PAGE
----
Questions? Call Jay or Victoria at Sylvina Consulting or email [email protected].

What is the Direct Selling Edge Experience?

Here is what you’ll get…

 

Agenda

Our agenda is loaded with information specifically chosen to advance your business.

Reserve Your Seat

At $199 for your ticket and only $100 for each of your companions, this educational conference is a great value. Contact me to obtain a promo code to obtain a discount. Ignorance is more expensive than education. Information is the only asset separating you from your competitors. We guarantee you’ll get the edge you need. If you’re not satisfied with the program, we’re offering a 100% refund, no questions asked.

It’s easy to get to Nashville and the Direct Selling Edge Conference. Conference tickets are available now.

See You In Tennessee

Join me,+Kevin Thompson, and many of the top direct selling professionals at the Direct Selling Edge Conference. We hope to meet you there!

MLM Income Claims: Basic guidelines for companies and distributors | FTC

MLM income claimsIntroduction

With the recent buzz of Federal Trade Commission v. Fortune Hi-Tech Marketing, Inc. slowly coming to a close, I wanted to write an article to reiterate the importance of proper income claims. Statements regarding a network marketing company’s income opportunity go to the heart of the Federal Trade Commission’s (“FTC”) mission to extinguish deceptive, unfair, or unsubstantiated claims made by a company and its distributors. And let’s be honest here, it’s not the distributors’ fault. The majority of income claims made by a distributor are more likely than not truthful statements, but the FTC is not JUST concerned with the truth. Promises of riches and an opportunity to live the American Dream can cloud even the most reasonable person’s judgment. With this in mind, the FTC wants to ensure that all potential distributors make a fully informed decision before choosing to join an MLM program.

In this article, we discuss the legality of income claims made by MLMs and their distributors while using the recent Fortune Hi-Tech (“FHTM”) case as a framework. In Part 2 of this series, we’ll use what we learn in this article to help develop solutions that meet the FTC’s requirements.

What Was All the Fuss About?

Among other reasons in its case against FHTM, the FTC alleged that FHTM’s distributors misrepresented the income opportunity. Specifically, the FTC argued that FHTM violated Section 5(a) of the FTC Act which prohibits “unfair or deceptive acts or practices in or affecting commerce” by misrepresenting or omitting material facts in its income claims. In my opinion, the FTC’s argument about FHTM operating as a pyramid was weak. There’s not much to be learned there. But there’s a lot that can be learned by analyzing its argument regarding improper income claims. The FTC based its allegations off of recorded video and audio presentations, pictures on social media networks, and Twitter posts uploaded by various distributors. These facts underscore the importance of properly educating distributors on how to make clean product and MLM income claims online.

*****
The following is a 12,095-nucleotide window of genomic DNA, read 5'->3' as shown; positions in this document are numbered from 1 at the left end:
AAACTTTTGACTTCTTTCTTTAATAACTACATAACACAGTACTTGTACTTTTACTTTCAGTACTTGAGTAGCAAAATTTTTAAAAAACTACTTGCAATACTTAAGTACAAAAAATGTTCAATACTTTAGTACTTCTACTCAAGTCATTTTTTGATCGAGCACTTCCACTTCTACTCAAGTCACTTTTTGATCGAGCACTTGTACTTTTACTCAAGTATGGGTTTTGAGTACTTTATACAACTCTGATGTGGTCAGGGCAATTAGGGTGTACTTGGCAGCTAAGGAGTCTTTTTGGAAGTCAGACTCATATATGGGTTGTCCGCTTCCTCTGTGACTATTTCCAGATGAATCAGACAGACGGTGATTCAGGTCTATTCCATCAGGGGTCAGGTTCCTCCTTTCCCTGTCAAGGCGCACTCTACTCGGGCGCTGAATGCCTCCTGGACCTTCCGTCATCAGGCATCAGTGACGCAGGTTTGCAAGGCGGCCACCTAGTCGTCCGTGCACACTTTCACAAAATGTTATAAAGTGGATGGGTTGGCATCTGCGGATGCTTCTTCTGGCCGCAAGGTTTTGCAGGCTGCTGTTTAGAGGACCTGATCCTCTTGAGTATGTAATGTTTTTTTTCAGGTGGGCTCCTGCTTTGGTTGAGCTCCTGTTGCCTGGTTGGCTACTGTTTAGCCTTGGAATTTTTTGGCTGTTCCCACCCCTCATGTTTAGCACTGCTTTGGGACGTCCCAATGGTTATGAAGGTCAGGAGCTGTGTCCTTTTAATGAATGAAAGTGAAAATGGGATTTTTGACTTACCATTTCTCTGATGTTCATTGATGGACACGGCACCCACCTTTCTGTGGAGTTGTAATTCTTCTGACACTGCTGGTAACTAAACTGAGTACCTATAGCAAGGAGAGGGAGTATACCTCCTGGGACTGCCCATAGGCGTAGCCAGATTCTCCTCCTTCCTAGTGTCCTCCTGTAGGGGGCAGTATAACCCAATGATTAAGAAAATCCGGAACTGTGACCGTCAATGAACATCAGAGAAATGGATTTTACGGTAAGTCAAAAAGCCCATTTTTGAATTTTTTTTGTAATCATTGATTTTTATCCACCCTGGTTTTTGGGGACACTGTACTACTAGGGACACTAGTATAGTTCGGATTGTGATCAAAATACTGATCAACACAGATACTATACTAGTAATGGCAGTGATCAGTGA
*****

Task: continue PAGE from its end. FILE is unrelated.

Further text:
Examples cited by the FTC include the following:

Recorded Video Presentations

  • The FTC alleged one distributor claimed in a recorded video presentation on her Vimeo website dedicated to her FHTM business that “four months into the business [with FHTM]… I had actually quadrupled what I have ever made as a Registered Nurse.”
  • The FTC alleged a distributor claimed on her Vimeo site that distributors who reach the National or Executive Sales Manager levels “are making thirty-, forty-, sixty-, seventy-thousand a month.”
  • The FTC alleged distributors frequently made lifestyle claims, such as highlighting extended family vacations to exotic locations, driving nice cars, and purchasing large homes with luxurious amenities.

Recorded Audio Presentations

  • The FTC alleged a recorded conference call posted on distributor’s team website stated that another distributor earned over $50,000 in his sixth month with the company alone and that he “earned millions and millions beyond that” in subsequent years.
  • Regarding another conference call, the FTC alleged a distributor posted on his team’s website that another distributor was earning “over $100,000 a month” after three years with the company.

Twitter

  • The FTC alleged a distributor posted on her Twitter account about a recruiting meeting, encouraging people to “Bring ur friends & learn how 2 make $100k aYR.”

Facebook Photos

  • The FTC alleged that at a national convention, 30 top earners were called to the stage to be presented with a mock check for $64 million to represent the amount of money they earned with the company. Several distributors later shared a photo of the presentation on social networking sites.

Sound familiar? No matter how long you have been involved in the network marketing industry, chances are you’ve heard claims similar to the examples above on a regular basis. I’m not trying to point any fingers at distributors. The statements referenced above could potentially all be true. The key is whether those distributors shared legally sufficient income disclosures to the prospects immediately after making the claims. When it comes to these income disclosures, the FTC preferences are confusing and they require a lot from all marketers. In most cases, distributors are simply unaware of how to promote their opportunities appropriately. That’s just the nature of the beast, and it all ties back to compliance training. It’s important to understand the FTC’s top priority is ensuring income claims are adequate. With that being said, the best place to start when learning how to play a game is studying the rules.

The Rules of the Game

The FTC used the following legal argument to make its case against FHTM: